It also can create a person full of fear. Fear of getting hurt. Fear of failure. Fear of movement. And ultimately, nothing is ever risked, so, nothing is ever created. No growth. Safety for the price of stagnation. It's a pretty miserable way to live, really......

Give Orion hugs and kisses, and reassure him that he'll be able to deal with it. Odds are, he will; probably better than his mom....

daecabhir said...

There does seem to be a dearth of coffee popsicles... the one product Google turned up has been discontinued - (darn it, because if they hadn't been discontinued I would have sent you a couple boxes as a surprise). That being said, there are always the Starbucks brand Frappucino Bars. If you don't want to support the Coffee Sheep Masters, I did come across this blog entry where the recipe is provided near the bottom of the page for Vietnamese Iced Coffee popsicles.

Protecting our young is something that I believe is instinctual... our intellect has allowed us to be better at providing that protection, but the desire to protect I do not think has its basis in rational thought. What some folks override is the instinct to let their young learn from their mistakes, insulating them from almost everything in hopes of saving them from the suffering they endured as a child. The parents who dust their kids off, make sure that nothing really bad has occurred, and take the time to point out when mistakes happen (e.g., running in the house where there is no room for such activity vs. running around outside where there is plenty of room and sunshine) are probably preparing their children for dealing with the real world. The key is always to not make them afraid of a given activity (like running around or just being a kid) unless it really is an activity that is unhealthy (like driving a car while drunk). I like to think that most folks fall into this category, when they are actually paying attention to their children, but then again I can only base this on my observation of others.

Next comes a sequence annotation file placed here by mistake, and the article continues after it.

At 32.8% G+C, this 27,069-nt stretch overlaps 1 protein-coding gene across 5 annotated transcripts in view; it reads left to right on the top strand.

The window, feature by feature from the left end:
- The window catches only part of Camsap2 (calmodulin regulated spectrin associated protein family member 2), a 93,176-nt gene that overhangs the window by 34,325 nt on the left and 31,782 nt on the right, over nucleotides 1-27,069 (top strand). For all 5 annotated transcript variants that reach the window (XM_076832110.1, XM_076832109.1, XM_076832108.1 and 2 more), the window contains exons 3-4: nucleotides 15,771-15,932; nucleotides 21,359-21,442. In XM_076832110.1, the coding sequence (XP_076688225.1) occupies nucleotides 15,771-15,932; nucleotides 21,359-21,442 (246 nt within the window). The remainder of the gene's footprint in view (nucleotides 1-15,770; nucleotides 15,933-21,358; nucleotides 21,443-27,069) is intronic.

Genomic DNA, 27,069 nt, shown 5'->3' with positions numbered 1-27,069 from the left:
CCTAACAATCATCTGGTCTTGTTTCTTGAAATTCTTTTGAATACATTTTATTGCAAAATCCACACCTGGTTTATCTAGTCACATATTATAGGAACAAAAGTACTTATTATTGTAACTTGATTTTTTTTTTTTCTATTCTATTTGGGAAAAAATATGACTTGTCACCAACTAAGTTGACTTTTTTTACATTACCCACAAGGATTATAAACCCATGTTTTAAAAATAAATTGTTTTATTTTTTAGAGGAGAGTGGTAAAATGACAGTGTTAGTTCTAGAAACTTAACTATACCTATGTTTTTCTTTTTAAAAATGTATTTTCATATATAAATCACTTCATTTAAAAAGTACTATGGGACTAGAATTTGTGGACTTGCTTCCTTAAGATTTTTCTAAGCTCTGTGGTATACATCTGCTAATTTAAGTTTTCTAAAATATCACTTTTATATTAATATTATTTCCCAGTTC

Really_Rather_Not_Nice said...

The last time we caught our five year old driving while drunk we took away her car keys for a week.

And didn't I think I was clever having all her teeth surgically removed at a young age. No fuss, no muss. Well, no one told me how expensive it is to replace pediatric dentures every year or so. And apparently, they do eventually grow back. Who knew?

And speaking of both life's little mishaps as valuable lessons and unfortunate dentistry... I would have had the large and rather gnarly chip in my bottom front tooth repaired (graciously bestowed upon me by yet another drunk person in my highschool years when he thought I had a crush on his girlfriend, which I did... but I digress...) but when I found out how much it would cost I decided that it gave me "character" and that I would instead tell people I was previously a pirate.

I trust you are all taking notes.

I think socially, Orion has nothing too severe to worry about. Teeth seem to be on the very bottom of the list where that's concerned. Tell his friends he had a motorcycle accident (don't use the pirate thing, that's mine, and makes no sense when you're Orion's age) and he'll be king of the pig-pen. Frankly, I'd be more worried about what the other kids think of the creepy rat sculptures all over his house. And that damn Gurtie.